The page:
Montreal - New supersonic passenger planes designed by Boeing and other manufacturers offer the chance to connect continents faster than ever. However, these future aircraft at supersonic and hypersonic speeds could also affect the environment at a much higher rate compared to today's air transport vehicles.
Three startup companies - Aerion, Boom, and Spike - have unveiled plans to develop supersonic aircraft that can fly at more than twice the speed of sound (about 1,234 km/h). Boeing recently introduced the concept of a hypersonic aircraft for military or commercial customers designed to travel at more than 5,700 km/h.
Faster than a bullet, says Kevin Bowcutt, a Boeing engineer who leads hypersonic aircraft studies at Boeing. A traditional trans-Atlantic or trans-Pacific flight takes 6, 12, 14 hours depending on your departure location. With a hypersonic plane, it will take only two or three hours, shortening the trip to the point where one can go to Europe or Asia and return in one day.
On the other hand,
These supersonic aircraft will burn five to seven times more fuel than the standard aircraft that are flying today,says Anastasia Kharina, an aerospace engineer at the International Council on Clean Transportation (ICCT).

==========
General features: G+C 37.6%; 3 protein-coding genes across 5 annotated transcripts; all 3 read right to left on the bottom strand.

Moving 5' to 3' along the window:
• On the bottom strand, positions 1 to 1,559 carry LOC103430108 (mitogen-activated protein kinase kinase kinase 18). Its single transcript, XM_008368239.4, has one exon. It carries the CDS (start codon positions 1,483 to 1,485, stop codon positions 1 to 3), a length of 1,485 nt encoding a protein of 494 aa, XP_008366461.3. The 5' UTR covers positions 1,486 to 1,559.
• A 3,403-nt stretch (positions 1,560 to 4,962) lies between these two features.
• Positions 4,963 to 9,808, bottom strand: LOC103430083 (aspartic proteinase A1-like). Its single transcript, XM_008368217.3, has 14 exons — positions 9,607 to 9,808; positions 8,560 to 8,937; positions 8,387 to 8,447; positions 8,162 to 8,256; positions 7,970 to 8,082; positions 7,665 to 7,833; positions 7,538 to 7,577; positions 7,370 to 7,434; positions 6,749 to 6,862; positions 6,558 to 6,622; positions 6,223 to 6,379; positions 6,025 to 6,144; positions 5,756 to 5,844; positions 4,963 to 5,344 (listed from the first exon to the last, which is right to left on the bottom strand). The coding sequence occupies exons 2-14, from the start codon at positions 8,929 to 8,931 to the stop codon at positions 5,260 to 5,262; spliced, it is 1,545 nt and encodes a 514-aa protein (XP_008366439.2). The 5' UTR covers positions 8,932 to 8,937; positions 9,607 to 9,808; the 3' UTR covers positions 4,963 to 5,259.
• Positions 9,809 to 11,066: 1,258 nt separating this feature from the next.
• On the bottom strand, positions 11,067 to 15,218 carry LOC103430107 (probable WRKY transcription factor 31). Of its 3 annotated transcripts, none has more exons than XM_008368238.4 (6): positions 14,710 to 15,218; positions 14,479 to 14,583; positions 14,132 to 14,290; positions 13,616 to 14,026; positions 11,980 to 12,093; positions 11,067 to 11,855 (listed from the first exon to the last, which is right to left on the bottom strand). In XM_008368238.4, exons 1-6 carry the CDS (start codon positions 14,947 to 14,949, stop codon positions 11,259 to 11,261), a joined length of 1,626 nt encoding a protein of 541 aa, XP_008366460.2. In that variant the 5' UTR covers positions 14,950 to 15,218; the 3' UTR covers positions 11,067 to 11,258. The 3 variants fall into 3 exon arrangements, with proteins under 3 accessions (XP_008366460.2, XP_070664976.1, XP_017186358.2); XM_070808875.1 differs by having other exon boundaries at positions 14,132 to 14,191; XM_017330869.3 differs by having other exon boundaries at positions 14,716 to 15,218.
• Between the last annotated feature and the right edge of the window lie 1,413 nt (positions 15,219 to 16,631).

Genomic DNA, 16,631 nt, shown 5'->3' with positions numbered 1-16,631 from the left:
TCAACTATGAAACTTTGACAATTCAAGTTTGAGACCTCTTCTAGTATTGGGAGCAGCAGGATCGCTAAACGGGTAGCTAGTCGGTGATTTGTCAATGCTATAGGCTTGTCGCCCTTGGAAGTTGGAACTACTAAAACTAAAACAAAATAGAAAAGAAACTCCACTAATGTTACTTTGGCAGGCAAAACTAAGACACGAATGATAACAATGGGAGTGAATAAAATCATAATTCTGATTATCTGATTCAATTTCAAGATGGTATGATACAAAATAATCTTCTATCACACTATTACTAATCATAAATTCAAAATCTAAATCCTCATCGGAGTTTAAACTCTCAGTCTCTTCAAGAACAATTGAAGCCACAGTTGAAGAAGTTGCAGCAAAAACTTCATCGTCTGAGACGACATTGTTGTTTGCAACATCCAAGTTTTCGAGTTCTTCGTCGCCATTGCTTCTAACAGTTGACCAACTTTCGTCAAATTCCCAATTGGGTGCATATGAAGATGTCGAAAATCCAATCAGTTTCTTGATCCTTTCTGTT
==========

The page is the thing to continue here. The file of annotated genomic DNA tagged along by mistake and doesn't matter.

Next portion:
Kharina also says that hypersonic aircraft would be even more polluting than slower supersonics because speed kills fuel efficiency.
No wonder, the high fuel consumption was one of the reasons for the retirement of the Concorde in 2003. For now, the Boeing hypersonic jet is just a conceptual plan that could take 20 years or more to get into service, while supersonic aircraft can emerge by the end of the next decade.
These new high-speed planes, however, are moving against environmental issues. Many companies and governments are planning to eliminate carbon emissions by the mid of 21st century, around the same time that Boeing's hypersonic aircraft can hit the market.